(Adds investor comment in fourth paragraph.)
Dec. 21 (Bloomberg) -- Glenn Hutchins, David Roux and Jim Davidson, who co-founded Silver Lake 13 years ago and built it into the largest technology-focused private-equity manager, will reduce their ownership as part of a broader leadership transition, according to two people briefed on the matter.
Silver Lake, based in Menlo Park, California, will form a five-member managing committee, comprised of Davidson and four younger managing directors, according to one of the people. Roux, the firm’s 55-year-old chairman, and Hutchins, co-chief executive officer with Davidson, will play a less active role in day-to-day management, said the people, who asked not to be named because the information is private.
Silver Lake, which made a threefold profit this year when it sold Skype Technologies SA to Microsoft Corp., is among a growing number of private-equity firms dealing with the challenge of succession. Longtime investors, including California Public Employees’ Retirement System, which backed Silver Lake since its first and most successful fund in 1999, will have to decide whether to support the younger ranks of deal makers when the firm will formally market its fourth flagship fund in February, according to one of the people.
“The way firms plan succession impacts a variety of organizational issues and therefore fundraising,” said Tim Kelly, a partner at fund-of-funds manager Adams Street Partners. Kelly recommends that firms give clients advance notice of changes in management. If a succession is expected to occur within the next decade, “you better have a plan in place already,” he said.
Davidson, 52, is the only member of the current executive management to join the new managing committee. Egon Durban, Mike Bingle, Ken Hao and Greg Mondre will join Davidson on the committee and take a bigger ownership stake, said the people.
Gemma Hart, a spokeswoman for the firm, declined to comment.
Blackstone Group LP, the biggest private-equity firm, and KKR & Co. have listed their firms on the New York Stock Exchange to facilitate handing over ownership. Washington-based Carlyle Group is planning to go public next year. All three have diversified their businesses beyond buyouts and cut reliance on the founders.
Boston-based Bain Capital LLC dealt with transition when one of its co-founders, GOP presidential candidate Mitt Romney, left in 1999. At the time, the firm spread ownership across its top partners, resulting in a structure where no single stakeholder receives more than 10 percent of profits.
Hutchins, 56, Davidson and Roux formed Silver Lake in 1999 with Roger McNamee. Silver Lake Partners I generated an annual rate of return of 25 percent, net of fees. Subsequent pools, Silver Lake Partners II in 2004 and Silver Lake Partners III in 2007, yielded 10 percent and 19 percent, according to the presentation.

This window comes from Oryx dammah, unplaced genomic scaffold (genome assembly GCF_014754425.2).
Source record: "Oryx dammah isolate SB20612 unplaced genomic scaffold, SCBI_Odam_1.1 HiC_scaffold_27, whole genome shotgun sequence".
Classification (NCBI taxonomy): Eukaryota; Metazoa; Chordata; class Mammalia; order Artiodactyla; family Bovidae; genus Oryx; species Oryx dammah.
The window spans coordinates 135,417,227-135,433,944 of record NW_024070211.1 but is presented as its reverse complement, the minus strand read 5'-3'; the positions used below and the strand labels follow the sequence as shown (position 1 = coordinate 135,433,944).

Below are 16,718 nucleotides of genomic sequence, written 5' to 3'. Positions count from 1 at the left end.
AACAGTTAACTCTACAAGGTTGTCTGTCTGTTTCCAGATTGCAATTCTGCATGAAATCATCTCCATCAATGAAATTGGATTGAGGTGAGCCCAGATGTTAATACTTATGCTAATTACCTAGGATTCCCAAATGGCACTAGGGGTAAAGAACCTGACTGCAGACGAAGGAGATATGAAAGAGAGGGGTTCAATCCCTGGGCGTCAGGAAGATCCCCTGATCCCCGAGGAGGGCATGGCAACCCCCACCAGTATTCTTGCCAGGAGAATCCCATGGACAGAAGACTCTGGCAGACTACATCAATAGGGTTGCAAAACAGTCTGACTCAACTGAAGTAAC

While competitors KKR and Providence Equity Partners Inc. are setting more modest targets for their new funds, Silver Lake is seeking to raise a similar size fund as its $9.4 billion predecessor pool. The firm, which invested in new Internet companies including Zynga Inc. and Groupon Inc. through its last fund that was intended to focus on large companies, has set a preliminary target of $8.5 billion to $10 billion, according to a person familiar with the plans.
To win over clients, the firm is using its recent bid for a stake in Internet company Yahoo! Inc. to show that it’s a favorite investor among technology companies, according to one person. The firm is saying Yahoo preferred Silver Lake as a partner over TPG Capital because of its expertise.
Silver Lake, working with Microsoft, venture-capital firm Andreessen Horowitz and Canada Pension Plan Investment Board, offered to buy a minority stake in Yahoo for about $16.60, people familiar with the bidding said last month. That’s less than an offer made by private-equity firm TPG, two people said.
Bloomberg LP, the parent company of Bloomberg News, is an investor in Andreessen Horowitz.
Silver Lake invested about $1.3 billion in capital this year, including about $350 million to $365 million in Web registration and hosting company Go Daddy Group Inc. and about $328 million in Chinese Internet giant Alibaba Group Holding Ltd., according to an investor presentation.
The firm distributed $6.3 billion to clients across its three funds this year. It bought Internet-calling service Skype in November 2009 and sold it 18 months later to Microsoft for $8.5 billion.
--Editors: Christian Baumgaertel, Larry Edelman
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